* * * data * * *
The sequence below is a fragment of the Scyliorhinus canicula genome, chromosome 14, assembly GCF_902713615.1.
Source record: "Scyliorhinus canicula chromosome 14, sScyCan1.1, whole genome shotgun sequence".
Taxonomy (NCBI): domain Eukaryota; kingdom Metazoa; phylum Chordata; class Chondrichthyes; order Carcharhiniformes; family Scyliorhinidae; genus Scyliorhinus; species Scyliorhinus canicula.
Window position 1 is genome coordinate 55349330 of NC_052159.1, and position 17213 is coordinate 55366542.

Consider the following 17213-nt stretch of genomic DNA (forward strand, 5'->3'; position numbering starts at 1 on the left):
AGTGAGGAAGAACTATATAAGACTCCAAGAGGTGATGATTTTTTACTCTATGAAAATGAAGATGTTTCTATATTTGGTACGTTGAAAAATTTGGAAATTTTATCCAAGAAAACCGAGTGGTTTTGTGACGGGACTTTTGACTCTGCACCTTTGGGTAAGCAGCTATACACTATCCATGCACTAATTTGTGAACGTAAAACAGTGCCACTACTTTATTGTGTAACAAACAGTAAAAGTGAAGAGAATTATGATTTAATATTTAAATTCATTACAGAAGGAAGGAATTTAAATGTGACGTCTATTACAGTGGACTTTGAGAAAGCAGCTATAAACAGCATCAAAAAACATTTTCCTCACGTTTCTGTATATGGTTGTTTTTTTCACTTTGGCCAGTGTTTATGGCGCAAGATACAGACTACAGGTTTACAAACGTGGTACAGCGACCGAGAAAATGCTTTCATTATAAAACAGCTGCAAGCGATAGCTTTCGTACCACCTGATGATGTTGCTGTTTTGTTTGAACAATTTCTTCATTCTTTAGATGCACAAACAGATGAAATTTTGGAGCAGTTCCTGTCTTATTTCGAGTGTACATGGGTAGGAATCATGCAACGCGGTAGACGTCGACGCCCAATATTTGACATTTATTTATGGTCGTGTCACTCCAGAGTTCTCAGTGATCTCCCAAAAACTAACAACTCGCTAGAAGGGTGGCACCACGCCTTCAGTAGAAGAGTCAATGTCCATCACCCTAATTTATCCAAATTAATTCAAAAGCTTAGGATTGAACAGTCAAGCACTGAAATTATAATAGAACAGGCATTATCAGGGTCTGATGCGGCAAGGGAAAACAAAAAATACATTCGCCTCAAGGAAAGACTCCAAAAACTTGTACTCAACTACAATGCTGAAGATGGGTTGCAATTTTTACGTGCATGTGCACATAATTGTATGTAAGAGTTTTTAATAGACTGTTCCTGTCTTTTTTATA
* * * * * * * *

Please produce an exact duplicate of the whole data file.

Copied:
The sequence below is a fragment of the Scyliorhinus canicula genome, chromosome 14, assembly GCF_902713615.1.
Source record: "Scyliorhinus canicula chromosome 14, sScyCan1.1, whole genome shotgun sequence".
Taxonomy (NCBI): domain Eukaryota; kingdom Metazoa; phylum Chordata; class Chondrichthyes; order Carcharhiniformes; family Scyliorhinidae; genus Scyliorhinus; species Scyliorhinus canicula.
Window position 1 is genome coordinate 55349330 of NC_052159.1, and position 17213 is coordinate 55366542.

Consider the following 17213-nt stretch of genomic DNA (forward strand, 5'->3'; position numbering starts at 1 on the left):
AGTGAGGAAGAACTATATAAGACTCCAAGAGGTGATGATTTTTTACTCTATGAAAATGAAGATGTTTCTATATTTGGTACGTTGAAAAATTTGGAAATTTTATCCAAGAAAACCGAGTGGTTTTGTGACGGGACTTTTGACTCTGCACCTTTGGGTAAGCAGCTATACACTATCCATGCACTAATTTGTGAACGTAAAACAGTGCCACTACTTTATTGTGTAACAAACAGTAAAAGTGAAGAGAATTATGATTTAATATTTAAATTCATTACAGAAGGAAGGAATTTAAATGTGACGTCTATTACAGTGGACTTTGAGAAAGCAGCTATAAACAGCATCAAAAAACATTTTCCTCACGTTTCTGTATATGGTTGTTTTTTTCACTTTGGCCAGTGTTTATGGCGCAAGATACAGACTACAGGTTTACAAACGTGGTACAGCGACCGAGAAAATGCTTTCATTATAAAACAGCTGCAAGCGATAGCTTTCGTACCACCTGATGATGTTGCTGTTTTGTTTGAACAATTTCTTCATTCTTTAGATGCACAAACAGATGAAATTTTGGAGCAGTTCCTGTCTTATTTCGAGTGTACATGGGTAGGAATCATGCAACGCGGTAGACGTCGACGCCCAATATTTGACATTTATTTATGGTCGTGTCACTCCAGAGTTCTCAGTGATCTCCCAAAAACTAACAACTCGCTAGAAGGGTGGCACCACGCCTTCAGTAGAAGAGTCAATGTCCATCACCCTAATTTATCCAAATTAATTCAAAAGCTTAGGATTGAACAGTCAAGCACTGAAATTATAATAGAACAGGCATTATCAGGGTCTGATGCGGCAAGGGAAAACAAAAAATACATTCGCCTCAAGGAAAGACTCCAAAAACTTGTACTCAACTACAATGCTGAAGATGGGTTGCAATTTTTACGTGCATGTGCACATAATTGTATGTAAGAGTTTTTAATAGACTGTTCCTGTCTTTTTTATA